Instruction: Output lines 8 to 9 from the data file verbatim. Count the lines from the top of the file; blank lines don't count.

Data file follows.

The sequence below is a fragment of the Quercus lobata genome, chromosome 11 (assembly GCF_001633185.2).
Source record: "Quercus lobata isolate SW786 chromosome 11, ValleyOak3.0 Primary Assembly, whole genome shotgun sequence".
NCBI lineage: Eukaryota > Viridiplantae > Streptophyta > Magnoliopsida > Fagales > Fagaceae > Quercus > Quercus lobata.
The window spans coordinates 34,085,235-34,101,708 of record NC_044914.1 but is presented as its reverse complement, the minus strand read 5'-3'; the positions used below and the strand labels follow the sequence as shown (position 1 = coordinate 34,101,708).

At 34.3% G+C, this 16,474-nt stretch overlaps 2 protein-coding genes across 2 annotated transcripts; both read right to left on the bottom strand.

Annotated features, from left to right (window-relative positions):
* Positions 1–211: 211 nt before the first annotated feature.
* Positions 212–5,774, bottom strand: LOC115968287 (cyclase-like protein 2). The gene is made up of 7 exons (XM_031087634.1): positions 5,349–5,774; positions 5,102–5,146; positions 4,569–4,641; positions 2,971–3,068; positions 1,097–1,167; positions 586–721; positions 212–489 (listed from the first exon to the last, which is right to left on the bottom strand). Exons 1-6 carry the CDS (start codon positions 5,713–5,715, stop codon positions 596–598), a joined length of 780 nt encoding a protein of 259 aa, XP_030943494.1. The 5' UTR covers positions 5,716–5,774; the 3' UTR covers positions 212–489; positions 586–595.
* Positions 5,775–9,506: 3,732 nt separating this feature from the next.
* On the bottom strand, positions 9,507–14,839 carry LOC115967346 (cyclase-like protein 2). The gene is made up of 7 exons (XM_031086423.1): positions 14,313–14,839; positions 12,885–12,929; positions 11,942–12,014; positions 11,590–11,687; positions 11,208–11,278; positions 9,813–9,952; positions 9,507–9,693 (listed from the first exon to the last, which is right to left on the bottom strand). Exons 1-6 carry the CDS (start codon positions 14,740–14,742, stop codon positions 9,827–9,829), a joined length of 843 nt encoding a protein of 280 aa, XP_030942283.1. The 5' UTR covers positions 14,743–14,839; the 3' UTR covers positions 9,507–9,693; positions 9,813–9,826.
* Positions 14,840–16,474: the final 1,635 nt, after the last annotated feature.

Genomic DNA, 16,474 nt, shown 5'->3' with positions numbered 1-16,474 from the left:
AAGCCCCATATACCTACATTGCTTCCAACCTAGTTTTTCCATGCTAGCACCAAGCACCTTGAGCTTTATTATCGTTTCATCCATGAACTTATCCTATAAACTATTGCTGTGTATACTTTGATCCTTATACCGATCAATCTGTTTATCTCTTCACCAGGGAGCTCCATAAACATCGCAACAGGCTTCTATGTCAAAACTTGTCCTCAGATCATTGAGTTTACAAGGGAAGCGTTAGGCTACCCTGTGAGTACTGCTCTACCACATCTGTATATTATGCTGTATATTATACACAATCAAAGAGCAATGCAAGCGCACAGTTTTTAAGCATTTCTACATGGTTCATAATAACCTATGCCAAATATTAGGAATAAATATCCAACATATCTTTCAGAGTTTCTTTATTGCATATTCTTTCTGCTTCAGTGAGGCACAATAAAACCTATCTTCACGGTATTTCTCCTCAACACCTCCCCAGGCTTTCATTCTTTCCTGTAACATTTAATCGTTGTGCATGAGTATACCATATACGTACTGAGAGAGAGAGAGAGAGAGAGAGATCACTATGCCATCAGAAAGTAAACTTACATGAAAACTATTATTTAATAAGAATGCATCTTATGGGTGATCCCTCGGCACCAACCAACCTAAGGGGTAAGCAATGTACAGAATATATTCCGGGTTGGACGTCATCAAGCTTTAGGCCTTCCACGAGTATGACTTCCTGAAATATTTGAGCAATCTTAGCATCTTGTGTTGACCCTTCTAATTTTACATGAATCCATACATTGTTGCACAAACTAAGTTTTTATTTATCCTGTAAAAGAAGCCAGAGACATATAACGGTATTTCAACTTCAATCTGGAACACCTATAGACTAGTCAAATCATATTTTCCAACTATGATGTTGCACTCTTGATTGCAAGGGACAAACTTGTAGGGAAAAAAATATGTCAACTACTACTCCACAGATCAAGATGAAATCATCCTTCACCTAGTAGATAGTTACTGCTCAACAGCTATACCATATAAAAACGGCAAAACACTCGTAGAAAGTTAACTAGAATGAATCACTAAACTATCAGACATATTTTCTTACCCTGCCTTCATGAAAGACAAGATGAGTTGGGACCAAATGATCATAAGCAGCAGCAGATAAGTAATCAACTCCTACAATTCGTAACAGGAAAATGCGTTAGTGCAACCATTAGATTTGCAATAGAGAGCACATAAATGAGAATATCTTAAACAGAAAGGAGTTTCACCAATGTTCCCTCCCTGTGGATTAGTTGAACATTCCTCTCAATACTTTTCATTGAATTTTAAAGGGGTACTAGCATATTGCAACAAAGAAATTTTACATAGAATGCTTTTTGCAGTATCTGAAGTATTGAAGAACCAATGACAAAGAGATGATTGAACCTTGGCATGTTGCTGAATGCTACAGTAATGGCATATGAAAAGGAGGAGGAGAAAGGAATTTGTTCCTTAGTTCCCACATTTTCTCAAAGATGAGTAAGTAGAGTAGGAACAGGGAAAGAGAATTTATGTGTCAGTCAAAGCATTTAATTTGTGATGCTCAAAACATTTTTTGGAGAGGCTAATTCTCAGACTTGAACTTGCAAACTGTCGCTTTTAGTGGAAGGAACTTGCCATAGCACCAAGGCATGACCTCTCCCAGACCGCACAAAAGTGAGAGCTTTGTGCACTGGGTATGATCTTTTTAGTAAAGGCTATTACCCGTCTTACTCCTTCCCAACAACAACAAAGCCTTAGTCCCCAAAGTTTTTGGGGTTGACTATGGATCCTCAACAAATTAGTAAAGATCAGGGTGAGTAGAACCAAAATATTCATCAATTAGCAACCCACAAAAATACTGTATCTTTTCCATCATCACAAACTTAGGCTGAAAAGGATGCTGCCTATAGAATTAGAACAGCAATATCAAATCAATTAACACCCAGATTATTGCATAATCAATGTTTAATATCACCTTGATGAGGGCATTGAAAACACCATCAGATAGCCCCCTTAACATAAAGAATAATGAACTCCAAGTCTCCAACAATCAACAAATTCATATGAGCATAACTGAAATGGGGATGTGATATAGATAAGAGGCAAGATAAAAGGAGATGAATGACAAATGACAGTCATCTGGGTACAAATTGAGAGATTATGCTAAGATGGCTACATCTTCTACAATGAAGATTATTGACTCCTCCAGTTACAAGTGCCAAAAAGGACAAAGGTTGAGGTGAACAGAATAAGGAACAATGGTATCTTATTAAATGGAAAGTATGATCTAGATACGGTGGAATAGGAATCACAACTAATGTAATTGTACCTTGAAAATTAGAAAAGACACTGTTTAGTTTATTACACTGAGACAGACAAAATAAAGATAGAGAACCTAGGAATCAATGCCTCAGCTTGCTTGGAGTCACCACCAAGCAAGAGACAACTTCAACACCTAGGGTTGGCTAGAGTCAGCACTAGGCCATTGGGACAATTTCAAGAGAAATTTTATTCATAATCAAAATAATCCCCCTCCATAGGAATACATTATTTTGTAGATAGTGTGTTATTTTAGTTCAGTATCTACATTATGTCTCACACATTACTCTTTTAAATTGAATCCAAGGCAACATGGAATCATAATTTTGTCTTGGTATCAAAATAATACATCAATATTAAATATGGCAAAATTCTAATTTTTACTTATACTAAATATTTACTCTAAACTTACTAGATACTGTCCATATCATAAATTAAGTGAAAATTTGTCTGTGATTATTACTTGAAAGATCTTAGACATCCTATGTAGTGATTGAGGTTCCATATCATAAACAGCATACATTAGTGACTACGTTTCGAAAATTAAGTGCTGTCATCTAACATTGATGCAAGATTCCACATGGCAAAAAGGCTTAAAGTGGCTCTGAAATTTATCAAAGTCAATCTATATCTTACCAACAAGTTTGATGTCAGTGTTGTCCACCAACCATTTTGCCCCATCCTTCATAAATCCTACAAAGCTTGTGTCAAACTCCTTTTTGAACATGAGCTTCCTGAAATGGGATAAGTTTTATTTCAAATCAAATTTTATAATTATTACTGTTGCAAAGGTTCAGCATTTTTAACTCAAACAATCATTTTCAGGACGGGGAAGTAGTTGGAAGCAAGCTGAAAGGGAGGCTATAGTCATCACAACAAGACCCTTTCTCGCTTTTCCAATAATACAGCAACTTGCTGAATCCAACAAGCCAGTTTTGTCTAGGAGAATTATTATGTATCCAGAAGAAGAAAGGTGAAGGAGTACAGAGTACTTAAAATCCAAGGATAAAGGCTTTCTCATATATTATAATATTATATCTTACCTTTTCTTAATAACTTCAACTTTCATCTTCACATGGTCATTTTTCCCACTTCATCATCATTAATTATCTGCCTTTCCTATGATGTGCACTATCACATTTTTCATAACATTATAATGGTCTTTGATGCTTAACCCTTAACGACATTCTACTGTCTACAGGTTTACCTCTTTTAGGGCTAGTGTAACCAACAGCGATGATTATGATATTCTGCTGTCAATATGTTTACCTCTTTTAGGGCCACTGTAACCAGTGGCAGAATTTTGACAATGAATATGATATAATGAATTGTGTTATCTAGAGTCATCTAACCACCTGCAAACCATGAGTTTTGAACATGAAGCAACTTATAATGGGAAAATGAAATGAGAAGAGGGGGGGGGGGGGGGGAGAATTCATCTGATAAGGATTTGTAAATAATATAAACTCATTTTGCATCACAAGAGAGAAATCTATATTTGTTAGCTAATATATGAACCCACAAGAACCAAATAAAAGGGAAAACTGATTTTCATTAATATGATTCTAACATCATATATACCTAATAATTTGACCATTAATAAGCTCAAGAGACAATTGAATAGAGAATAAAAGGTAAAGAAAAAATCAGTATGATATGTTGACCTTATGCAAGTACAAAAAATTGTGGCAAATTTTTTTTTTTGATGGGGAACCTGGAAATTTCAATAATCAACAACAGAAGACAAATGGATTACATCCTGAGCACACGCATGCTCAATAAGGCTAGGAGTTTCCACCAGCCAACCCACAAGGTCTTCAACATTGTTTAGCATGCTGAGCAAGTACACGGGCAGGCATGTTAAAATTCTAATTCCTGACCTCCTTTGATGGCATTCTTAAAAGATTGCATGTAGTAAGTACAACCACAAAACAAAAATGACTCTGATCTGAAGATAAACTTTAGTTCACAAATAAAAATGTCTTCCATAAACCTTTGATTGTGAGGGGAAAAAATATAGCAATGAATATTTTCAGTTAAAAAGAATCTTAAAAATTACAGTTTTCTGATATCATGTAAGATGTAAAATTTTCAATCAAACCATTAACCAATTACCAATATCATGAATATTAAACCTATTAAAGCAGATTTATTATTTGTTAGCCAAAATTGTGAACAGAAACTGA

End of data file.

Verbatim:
* Positions 212–5,774, bottom strand: LOC115968287 (cyclase-like protein 2). The gene is made up of 7 exons (XM_031087634.1): positions 5,349–5,774; positions 5,102–5,146; positions 4,569–4,641; positions 2,971–3,068; positions 1,097–1,167; positions 586–721; positions 212–489 (listed from the first exon to the last, which is right to left on the bottom strand). Exons 1-6 carry the CDS (start codon positions 5,713–5,715, stop codon positions 596–598), a joined length of 780 nt encoding a protein of 259 aa, XP_030943494.1. The 5' UTR covers positions 5,716–5,774; the 3' UTR covers positions 212–489; positions 586–595.
* Positions 5,775–9,506: 3,732 nt separating this feature from the next.